PHILLIP: It was so good to see Paul again. He found me a job. There's a senior home right front to the house. He just walked in and he told them like, "I have friend. He comes from Iraq, and he's looking for a job." And I'm still in that job. He gave me an idea about the culture here, the kind of people here, and the people in Minnesota, they are so nice. They make it easier for me. I never had hard time in Minnesota or in America in general.
PAUL BRAUN: At the Mall of America, they had a choir that was singing Christmas carols, and we were standing on, and on the third floor, there were [inaudible 00:11:48] looking down, and I noticed that Phillip started to cry. And I said, "What's wrong?" And he says, "You have no fear here. All these people can get together and not worried about someone coming by and trying to blow them up." And then as the music continued, he kept on slightly weeping. I'm like, "Are you okay?" And he's like, "I miss my family." And that's when we really wanted to overdrive to try and get his family here to the United States.
TAMARA STANNERS: Nearly two years after Phillip arrived in Minnesota, he gets an email in the middle of the night. It's from the American Embassy in Baghdad, and it lists the visa information for his wife, his three daughters, and his son. He is ecstatic. He's finally going to see his family again! But they still need to get out of Iraq. Phillip is a marked man, and he knows if the wrong person finds out he was an interpreter, his family may never make it to America.
PAUL BRAUN: As we started to getting more of the paperwork, getting closer and closer, it became a lot more dangerous for Phillip's family, and if they're caught with these documents, especially by the militia or by ISIS, they would be executed immediately. Everyday you're wondering, "Is this when we're gonna get a phone call?" or "Is this when we're gonna get an email that his family was killed?"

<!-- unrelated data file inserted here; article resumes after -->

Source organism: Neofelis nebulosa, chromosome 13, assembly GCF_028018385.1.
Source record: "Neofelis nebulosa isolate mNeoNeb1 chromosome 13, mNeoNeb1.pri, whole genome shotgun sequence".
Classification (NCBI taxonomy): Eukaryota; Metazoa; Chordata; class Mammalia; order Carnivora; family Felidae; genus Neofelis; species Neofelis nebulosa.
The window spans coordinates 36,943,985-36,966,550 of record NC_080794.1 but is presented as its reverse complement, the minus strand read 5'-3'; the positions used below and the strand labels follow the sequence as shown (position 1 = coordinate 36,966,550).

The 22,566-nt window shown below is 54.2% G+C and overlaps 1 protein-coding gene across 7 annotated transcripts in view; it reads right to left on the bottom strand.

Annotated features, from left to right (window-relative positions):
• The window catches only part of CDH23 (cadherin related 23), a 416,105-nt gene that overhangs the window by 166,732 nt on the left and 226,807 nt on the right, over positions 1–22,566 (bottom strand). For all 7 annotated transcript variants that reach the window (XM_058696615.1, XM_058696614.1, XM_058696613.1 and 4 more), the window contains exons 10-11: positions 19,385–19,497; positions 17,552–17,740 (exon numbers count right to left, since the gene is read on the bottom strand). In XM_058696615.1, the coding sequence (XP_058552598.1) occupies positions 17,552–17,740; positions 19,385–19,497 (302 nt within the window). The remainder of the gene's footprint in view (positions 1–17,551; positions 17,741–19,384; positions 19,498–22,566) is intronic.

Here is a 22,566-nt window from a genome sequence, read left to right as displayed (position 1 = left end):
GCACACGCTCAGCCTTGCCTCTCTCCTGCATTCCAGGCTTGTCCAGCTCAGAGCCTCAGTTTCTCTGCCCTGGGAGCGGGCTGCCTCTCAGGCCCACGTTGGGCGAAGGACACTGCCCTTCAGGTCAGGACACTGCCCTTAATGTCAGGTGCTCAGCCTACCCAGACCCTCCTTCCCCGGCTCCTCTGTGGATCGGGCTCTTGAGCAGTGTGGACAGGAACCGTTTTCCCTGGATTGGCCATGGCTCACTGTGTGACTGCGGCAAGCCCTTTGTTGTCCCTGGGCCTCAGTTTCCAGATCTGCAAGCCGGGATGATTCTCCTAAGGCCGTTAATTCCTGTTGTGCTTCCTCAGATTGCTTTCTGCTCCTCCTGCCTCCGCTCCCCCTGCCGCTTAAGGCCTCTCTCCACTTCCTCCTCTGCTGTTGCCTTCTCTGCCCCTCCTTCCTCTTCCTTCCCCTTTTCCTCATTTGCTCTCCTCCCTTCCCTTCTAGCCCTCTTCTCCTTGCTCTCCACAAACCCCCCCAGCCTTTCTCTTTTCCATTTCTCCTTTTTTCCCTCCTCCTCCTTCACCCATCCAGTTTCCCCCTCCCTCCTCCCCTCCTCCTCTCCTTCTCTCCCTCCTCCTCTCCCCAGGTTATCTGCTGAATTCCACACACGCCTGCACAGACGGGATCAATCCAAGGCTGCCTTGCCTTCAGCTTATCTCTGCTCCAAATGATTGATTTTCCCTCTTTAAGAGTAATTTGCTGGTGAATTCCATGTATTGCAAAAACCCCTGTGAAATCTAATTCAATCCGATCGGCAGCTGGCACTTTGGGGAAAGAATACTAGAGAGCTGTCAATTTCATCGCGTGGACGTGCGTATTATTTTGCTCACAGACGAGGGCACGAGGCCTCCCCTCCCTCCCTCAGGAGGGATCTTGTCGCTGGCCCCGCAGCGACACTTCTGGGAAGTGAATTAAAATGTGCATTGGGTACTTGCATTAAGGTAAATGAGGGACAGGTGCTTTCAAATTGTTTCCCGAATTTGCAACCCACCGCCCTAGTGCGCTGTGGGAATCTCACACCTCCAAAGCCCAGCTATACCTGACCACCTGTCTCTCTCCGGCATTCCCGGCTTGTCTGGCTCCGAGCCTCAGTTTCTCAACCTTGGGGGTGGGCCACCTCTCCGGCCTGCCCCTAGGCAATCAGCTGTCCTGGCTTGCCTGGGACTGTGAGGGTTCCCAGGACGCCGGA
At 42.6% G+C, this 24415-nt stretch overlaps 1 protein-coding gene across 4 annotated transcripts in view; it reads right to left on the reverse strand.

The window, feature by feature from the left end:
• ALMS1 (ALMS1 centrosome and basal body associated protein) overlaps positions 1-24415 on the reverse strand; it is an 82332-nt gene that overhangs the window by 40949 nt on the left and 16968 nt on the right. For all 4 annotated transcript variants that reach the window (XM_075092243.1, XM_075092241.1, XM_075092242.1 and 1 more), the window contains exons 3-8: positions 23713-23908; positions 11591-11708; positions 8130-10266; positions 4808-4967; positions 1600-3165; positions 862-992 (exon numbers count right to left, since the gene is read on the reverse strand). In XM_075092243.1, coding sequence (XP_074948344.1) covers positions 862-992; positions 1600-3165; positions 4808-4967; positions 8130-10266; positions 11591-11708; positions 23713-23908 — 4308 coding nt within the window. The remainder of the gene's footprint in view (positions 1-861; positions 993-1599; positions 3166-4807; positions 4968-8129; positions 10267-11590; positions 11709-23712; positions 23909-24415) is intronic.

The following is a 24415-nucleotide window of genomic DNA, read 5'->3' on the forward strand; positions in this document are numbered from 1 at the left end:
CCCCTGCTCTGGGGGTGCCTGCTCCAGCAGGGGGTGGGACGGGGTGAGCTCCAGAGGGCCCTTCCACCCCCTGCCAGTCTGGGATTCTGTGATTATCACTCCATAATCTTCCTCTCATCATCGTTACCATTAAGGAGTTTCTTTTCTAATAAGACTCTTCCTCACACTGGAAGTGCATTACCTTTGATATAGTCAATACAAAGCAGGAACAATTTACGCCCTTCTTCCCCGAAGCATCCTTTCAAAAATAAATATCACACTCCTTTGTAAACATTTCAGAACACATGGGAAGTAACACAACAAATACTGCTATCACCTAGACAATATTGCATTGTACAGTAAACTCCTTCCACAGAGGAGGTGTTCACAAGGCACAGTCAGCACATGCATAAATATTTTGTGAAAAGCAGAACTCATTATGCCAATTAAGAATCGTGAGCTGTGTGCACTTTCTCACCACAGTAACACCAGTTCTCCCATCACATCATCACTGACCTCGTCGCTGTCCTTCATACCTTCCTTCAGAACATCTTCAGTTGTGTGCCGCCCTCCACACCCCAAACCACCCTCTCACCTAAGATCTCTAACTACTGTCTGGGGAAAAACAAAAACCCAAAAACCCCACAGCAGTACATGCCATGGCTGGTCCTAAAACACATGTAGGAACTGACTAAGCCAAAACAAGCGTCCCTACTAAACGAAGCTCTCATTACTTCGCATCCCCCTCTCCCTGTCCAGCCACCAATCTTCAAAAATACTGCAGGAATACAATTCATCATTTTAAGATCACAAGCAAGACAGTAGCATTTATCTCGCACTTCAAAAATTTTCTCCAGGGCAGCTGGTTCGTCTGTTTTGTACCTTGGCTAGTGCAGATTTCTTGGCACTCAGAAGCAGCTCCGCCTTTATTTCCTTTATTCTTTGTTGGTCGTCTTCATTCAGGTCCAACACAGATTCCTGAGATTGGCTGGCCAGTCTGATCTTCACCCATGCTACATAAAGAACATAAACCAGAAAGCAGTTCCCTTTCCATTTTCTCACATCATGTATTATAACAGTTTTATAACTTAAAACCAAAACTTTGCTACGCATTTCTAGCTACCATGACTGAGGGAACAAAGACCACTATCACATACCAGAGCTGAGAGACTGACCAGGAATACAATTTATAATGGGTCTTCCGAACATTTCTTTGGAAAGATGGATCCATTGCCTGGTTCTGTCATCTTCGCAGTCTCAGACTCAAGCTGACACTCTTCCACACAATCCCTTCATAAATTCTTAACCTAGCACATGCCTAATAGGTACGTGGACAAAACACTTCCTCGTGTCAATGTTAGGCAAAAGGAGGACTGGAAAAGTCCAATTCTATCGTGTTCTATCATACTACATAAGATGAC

TAMARA STANNERS: Phillip is a nervous wreck for a week before his family's supposed to arrive, but the day finally comes.
PAUL BRAUN: And I meet Phillip at the airport with my family, and then all of a sudden we get the message his family's flight has landed.
PHILLIP: You know, my family, they had never met Paul. They spoke to him over the phone. They love him so much, but they never met him. PAUL BRAUN: And Phillip was just beside himself.
PHILLIP: Like Paul ... They were like pushing me, "Step forward. Your family coming. Go greet them." I just stood back and like, I was watching my son coming down, and I told Paul, "No."
PAUL BRAUN: He says to me, "I want you to be the first person to greet them and to meet my family." And his son was the first one to come down and come through those doors and just embrace in a hug. It was very powerfully overwhelming. And his daughters came through and his wife and being able to finally hold them and touch them was very emotional.
PHILLIP: I love Paul from beginning. Since I stopped work with him, to get Paul as a friend and now as a brother, I'm proud of myself. Hey Paul.
PAUL BRAUN: Yeah.
PHILLIP: What do you call the camera and when you go to the basketball game or football game and the camera like (sighs) the big screen zooming-
PAUL BRAUN: Oh, the jumbotron-
PAUL BRAUN: The big TV screen?
PAUL BRAUN: Yeah. The jumbotron.
PHILLIP: I mean when they, like, kiss-
PAUL BRAUN: Oh, the kissing camera.
PHILLIP: Shot. Kissing camera. I love that! (laughs) The kissing camera. But unfortunately, every time Paul like the one who beside me, so I can't do it!